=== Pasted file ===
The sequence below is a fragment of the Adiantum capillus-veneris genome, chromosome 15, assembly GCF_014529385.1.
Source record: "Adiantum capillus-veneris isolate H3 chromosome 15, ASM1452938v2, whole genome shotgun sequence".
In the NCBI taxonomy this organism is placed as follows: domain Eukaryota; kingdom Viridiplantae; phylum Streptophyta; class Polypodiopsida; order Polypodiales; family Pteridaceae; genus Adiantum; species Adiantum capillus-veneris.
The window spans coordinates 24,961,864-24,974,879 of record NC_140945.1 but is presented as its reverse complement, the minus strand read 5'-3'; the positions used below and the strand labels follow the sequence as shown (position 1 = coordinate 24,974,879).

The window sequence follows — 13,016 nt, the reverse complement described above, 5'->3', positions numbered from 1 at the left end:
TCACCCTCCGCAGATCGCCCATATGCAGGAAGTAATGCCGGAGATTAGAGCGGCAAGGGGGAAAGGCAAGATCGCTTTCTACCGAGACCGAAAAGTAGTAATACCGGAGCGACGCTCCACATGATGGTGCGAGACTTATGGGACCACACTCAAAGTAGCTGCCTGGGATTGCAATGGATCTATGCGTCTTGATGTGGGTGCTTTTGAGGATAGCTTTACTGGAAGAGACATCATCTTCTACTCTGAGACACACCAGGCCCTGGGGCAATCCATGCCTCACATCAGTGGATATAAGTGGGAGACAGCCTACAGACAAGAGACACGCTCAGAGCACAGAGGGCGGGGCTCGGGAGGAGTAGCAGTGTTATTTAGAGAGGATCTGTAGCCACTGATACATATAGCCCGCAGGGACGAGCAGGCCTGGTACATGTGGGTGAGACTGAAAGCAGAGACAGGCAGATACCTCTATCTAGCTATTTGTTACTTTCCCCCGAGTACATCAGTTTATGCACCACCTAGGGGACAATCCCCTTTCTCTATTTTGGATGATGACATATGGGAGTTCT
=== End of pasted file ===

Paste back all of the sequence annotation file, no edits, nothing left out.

The sequence below is a fragment of the Adiantum capillus-veneris genome, chromosome 15, assembly GCF_014529385.1.
Source record: "Adiantum capillus-veneris isolate H3 chromosome 15, ASM1452938v2, whole genome shotgun sequence".
In the NCBI taxonomy this organism is placed as follows: domain Eukaryota; kingdom Viridiplantae; phylum Streptophyta; class Polypodiopsida; order Polypodiales; family Pteridaceae; genus Adiantum; species Adiantum capillus-veneris.
The window spans coordinates 24,961,864-24,974,879 of record NC_140945.1 but is presented as its reverse complement, the minus strand read 5'-3'; the positions used below and the strand labels follow the sequence as shown (position 1 = coordinate 24,974,879).

The window sequence follows — 13,016 nt, the reverse complement described above, 5'->3', positions numbered from 1 at the left end:
TCACCCTCCGCAGATCGCCCATATGCAGGAAGTAATGCCGGAGATTAGAGCGGCAAGGGGGAAAGGCAAGATCGCTTTCTACCGAGACCGAAAAGTAGTAATACCGGAGCGACGCTCCACATGATGGTGCGAGACTTATGGGACCACACTCAAAGTAGCTGCCTGGGATTGCAATGGATCTATGCGTCTTGATGTGGGTGCTTTTGAGGATAGCTTTACTGGAAGAGACATCATCTTCTACTCTGAGACACACCAGGCCCTGGGGCAATCCATGCCTCACATCAGTGGATATAAGTGGGAGACAGCCTACAGACAAGAGACACGCTCAGAGCACAGAGGGCGGGGCTCGGGAGGAGTAGCAGTGTTATTTAGAGAGGATCTGTAGCCACTGATACATATAGCCCGCAGGGACGAGCAGGCCTGGTACATGTGGGTGAGACTGAAAGCAGAGACAGGCAGATACCTCTATCTAGCTATTTGTTACTTTCCCCCGAGTACATCAGTTTATGCACCACCTAGGGGACAATCCCCTTTCTCTATTTTGGATGATGACATATGGGAGTTCT